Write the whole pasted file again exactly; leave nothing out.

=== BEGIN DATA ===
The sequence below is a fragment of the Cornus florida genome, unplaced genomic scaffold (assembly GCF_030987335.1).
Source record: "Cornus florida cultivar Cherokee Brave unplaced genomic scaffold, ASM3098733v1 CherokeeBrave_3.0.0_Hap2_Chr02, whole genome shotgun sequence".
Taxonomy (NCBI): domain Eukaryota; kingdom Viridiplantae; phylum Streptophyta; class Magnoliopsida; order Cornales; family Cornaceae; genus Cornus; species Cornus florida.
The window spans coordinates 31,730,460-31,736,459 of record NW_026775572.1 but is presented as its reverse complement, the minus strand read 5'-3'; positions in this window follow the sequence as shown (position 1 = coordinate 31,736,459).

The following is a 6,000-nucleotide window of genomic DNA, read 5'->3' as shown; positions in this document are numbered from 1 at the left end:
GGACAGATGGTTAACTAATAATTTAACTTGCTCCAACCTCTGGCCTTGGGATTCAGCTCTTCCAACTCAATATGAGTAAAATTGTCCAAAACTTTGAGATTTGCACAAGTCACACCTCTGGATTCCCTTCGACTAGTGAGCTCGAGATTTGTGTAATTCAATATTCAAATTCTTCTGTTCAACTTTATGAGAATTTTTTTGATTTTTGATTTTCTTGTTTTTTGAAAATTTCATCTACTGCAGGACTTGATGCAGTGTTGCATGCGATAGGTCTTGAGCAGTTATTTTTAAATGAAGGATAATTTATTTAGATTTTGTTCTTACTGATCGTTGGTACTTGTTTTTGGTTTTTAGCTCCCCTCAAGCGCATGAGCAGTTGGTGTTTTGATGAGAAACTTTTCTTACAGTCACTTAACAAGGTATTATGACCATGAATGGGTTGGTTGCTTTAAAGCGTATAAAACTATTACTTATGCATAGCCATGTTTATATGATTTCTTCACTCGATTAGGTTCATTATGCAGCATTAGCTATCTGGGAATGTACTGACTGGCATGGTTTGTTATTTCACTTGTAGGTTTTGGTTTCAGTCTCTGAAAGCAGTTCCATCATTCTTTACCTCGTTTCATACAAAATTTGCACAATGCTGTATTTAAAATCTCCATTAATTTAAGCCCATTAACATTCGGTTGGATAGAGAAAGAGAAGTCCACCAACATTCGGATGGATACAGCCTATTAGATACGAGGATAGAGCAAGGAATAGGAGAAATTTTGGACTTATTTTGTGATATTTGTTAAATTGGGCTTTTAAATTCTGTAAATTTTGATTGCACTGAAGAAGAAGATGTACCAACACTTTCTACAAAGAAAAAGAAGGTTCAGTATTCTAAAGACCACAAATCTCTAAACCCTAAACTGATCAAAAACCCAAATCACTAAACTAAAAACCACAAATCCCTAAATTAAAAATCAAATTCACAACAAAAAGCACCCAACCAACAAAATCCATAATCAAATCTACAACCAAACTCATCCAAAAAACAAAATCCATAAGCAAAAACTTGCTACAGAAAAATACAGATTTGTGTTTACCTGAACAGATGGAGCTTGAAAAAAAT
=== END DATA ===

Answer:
The sequence below is a fragment of the Cornus florida genome, unplaced genomic scaffold (assembly GCF_030987335.1).
Source record: "Cornus florida cultivar Cherokee Brave unplaced genomic scaffold, ASM3098733v1 CherokeeBrave_3.0.0_Hap2_Chr02, whole genome shotgun sequence".
Taxonomy (NCBI): domain Eukaryota; kingdom Viridiplantae; phylum Streptophyta; class Magnoliopsida; order Cornales; family Cornaceae; genus Cornus; species Cornus florida.
The window spans coordinates 31,730,460-31,736,459 of record NW_026775572.1 but is presented as its reverse complement, the minus strand read 5'-3'; positions in this window follow the sequence as shown (position 1 = coordinate 31,736,459).

The following is a 6,000-nucleotide window of genomic DNA, read 5'->3' as shown; positions in this document are numbered from 1 at the left end:
GGACAGATGGTTAACTAATAATTTAACTTGCTCCAACCTCTGGCCTTGGGATTCAGCTCTTCCAACTCAATATGAGTAAAATTGTCCAAAACTTTGAGATTTGCACAAGTCACACCTCTGGATTCCCTTCGACTAGTGAGCTCGAGATTTGTGTAATTCAATATTCAAATTCTTCTGTTCAACTTTATGAGAATTTTTTTGATTTTTGATTTTCTTGTTTTTTGAAAATTTCATCTACTGCAGGACTTGATGCAGTGTTGCATGCGATAGGTCTTGAGCAGTTATTTTTAAATGAAGGATAATTTATTTAGATTTTGTTCTTACTGATCGTTGGTACTTGTTTTTGGTTTTTAGCTCCCCTCAAGCGCATGAGCAGTTGGTGTTTTGATGAGAAACTTTTCTTACAGTCACTTAACAAGGTATTATGACCATGAATGGGTTGGTTGCTTTAAAGCGTATAAAACTATTACTTATGCATAGCCATGTTTATATGATTTCTTCACTCGATTAGGTTCATTATGCAGCATTAGCTATCTGGGAATGTACTGACTGGCATGGTTTGTTATTTCACTTGTAGGTTTTGGTTTCAGTCTCTGAAAGCAGTTCCATCATTCTTTACCTCGTTTCATACAAAATTTGCACAATGCTGTATTTAAAATCTCCATTAATTTAAGCCCATTAACATTCGGTTGGATAGAGAAAGAGAAGTCCACCAACATTCGGATGGATACAGCCTATTAGATACGAGGATAGAGCAAGGAATAGGAGAAATTTTGGACTTATTTTGTGATATTTGTTAAATTGGGCTTTTAAATTCTGTAAATTTTGATTGCACTGAAGAAGAAGATGTACCAACACTTTCTACAAAGAAAAAGAAGGTTCAGTATTCTAAAGACCACAAATCTCTAAACCCTAAACTGATCAAAAACCCAAATCACTAAACTAAAAACCACAAATCCCTAAATTAAAAATCAAATTCACAACAAAAAGCACCCAACCAACAAAATCCATAATCAAATCTACAACCAAACTCATCCAAAAAACAAAATCCATAAGCAAAAACTTGCTACAGAAAAATACAGATTTGTGTTTACCTGAACAGATGGAGCTTGAAAAAAAT